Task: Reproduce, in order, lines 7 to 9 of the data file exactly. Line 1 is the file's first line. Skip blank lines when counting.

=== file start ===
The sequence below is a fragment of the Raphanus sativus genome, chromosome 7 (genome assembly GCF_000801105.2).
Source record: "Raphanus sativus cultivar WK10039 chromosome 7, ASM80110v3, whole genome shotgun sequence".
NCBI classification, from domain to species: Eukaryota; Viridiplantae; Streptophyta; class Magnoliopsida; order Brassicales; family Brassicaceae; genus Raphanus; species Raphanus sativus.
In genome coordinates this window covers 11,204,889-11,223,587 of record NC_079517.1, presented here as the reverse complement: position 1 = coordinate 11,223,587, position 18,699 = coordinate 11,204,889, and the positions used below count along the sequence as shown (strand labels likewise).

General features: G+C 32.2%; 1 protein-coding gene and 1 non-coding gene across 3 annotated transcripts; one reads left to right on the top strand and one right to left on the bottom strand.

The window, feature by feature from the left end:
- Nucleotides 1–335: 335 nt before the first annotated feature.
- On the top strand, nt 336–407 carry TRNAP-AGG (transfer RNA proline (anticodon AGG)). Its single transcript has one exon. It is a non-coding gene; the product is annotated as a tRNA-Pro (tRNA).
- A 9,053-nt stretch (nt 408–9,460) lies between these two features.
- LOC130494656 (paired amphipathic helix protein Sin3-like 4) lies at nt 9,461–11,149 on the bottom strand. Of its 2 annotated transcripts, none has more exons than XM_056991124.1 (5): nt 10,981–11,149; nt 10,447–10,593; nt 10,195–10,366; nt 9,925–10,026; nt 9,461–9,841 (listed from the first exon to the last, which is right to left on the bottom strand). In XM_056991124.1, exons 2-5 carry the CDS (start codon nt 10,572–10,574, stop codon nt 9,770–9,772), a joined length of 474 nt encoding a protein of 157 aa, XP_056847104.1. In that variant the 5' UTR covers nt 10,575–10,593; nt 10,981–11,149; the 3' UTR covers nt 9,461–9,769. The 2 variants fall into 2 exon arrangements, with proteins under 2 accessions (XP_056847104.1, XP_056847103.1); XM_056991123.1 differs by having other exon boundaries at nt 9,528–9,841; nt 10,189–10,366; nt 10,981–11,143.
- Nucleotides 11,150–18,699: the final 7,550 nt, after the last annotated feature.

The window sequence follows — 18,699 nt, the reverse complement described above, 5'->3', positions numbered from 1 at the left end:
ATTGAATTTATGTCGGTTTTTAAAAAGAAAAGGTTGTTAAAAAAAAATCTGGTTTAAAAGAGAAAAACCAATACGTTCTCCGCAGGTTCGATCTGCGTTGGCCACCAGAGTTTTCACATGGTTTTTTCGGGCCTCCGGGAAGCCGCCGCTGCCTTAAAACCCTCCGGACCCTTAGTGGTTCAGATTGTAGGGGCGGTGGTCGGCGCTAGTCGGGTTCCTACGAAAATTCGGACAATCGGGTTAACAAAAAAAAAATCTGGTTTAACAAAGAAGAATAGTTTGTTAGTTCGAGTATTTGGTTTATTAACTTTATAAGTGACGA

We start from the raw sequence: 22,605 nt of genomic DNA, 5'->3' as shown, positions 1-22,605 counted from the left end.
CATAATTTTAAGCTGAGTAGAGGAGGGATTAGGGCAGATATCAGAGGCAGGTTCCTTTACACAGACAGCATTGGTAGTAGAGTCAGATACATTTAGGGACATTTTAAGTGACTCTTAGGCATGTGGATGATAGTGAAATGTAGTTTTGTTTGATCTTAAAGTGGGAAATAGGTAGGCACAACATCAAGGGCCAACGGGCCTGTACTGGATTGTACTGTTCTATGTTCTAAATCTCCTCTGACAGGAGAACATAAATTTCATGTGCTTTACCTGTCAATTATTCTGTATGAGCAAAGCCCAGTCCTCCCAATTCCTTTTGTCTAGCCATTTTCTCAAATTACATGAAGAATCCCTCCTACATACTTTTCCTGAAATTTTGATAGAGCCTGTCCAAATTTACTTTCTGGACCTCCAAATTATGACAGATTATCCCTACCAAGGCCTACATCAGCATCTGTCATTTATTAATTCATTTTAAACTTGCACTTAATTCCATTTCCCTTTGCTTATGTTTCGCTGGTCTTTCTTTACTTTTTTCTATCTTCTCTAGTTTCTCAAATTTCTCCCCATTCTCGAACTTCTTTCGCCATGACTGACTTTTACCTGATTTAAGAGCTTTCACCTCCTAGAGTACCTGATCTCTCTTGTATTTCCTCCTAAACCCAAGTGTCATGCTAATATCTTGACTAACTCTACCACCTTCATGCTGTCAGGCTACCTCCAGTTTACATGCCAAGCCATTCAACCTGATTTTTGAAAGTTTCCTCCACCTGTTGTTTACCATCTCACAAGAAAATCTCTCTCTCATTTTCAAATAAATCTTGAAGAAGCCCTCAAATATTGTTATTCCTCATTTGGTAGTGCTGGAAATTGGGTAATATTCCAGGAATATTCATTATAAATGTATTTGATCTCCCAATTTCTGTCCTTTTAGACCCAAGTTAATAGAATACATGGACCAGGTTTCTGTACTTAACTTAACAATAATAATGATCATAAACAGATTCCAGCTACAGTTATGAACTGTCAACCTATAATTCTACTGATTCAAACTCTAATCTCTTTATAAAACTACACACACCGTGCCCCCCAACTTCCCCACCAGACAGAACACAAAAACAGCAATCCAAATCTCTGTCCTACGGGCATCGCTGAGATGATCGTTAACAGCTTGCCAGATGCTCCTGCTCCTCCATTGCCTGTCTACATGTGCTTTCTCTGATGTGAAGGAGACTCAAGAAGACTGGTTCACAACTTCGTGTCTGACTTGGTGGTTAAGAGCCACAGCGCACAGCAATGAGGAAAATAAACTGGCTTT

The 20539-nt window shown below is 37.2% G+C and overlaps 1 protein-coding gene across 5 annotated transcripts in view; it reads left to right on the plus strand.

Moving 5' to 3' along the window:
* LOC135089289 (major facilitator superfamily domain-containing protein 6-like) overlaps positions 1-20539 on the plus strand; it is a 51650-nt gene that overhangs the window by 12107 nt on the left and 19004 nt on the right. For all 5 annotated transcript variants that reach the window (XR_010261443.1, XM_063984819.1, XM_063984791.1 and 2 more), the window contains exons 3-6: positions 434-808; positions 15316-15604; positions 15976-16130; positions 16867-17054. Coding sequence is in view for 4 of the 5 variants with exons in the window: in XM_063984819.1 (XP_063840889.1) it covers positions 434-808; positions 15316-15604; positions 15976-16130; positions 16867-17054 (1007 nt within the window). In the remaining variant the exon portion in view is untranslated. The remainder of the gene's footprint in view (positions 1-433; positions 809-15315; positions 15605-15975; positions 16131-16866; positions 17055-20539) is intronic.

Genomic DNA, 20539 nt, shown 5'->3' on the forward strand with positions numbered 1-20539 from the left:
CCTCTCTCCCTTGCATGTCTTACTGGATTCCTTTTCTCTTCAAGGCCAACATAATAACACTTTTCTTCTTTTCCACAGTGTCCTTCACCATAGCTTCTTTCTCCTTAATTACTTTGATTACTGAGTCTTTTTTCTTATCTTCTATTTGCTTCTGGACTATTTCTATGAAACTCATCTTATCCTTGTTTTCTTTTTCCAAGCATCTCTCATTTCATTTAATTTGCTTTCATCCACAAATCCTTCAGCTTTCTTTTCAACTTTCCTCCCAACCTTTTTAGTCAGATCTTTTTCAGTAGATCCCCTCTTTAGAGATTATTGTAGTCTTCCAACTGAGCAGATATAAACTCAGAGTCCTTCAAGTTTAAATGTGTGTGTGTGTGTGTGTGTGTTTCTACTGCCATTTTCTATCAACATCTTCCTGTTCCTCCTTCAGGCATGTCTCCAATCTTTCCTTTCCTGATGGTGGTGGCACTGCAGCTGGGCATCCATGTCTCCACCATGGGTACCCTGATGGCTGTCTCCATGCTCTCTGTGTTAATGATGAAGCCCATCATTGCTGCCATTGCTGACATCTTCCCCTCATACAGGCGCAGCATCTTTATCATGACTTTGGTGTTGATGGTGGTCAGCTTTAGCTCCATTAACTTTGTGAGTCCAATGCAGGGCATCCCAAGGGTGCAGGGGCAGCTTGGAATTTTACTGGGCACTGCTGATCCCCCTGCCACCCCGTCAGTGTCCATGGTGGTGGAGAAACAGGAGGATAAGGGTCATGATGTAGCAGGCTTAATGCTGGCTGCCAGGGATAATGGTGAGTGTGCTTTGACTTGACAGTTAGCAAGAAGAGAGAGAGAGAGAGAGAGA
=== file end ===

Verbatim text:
- Nucleotides 1–335: 335 nt before the first annotated feature.
- On the top strand, nt 336–407 carry TRNAP-AGG (transfer RNA proline (anticodon AGG)). Its single transcript has one exon. It is a non-coding gene; the product is annotated as a tRNA-Pro (tRNA).
- A 9,053-nt stretch (nt 408–9,460) lies between these two features.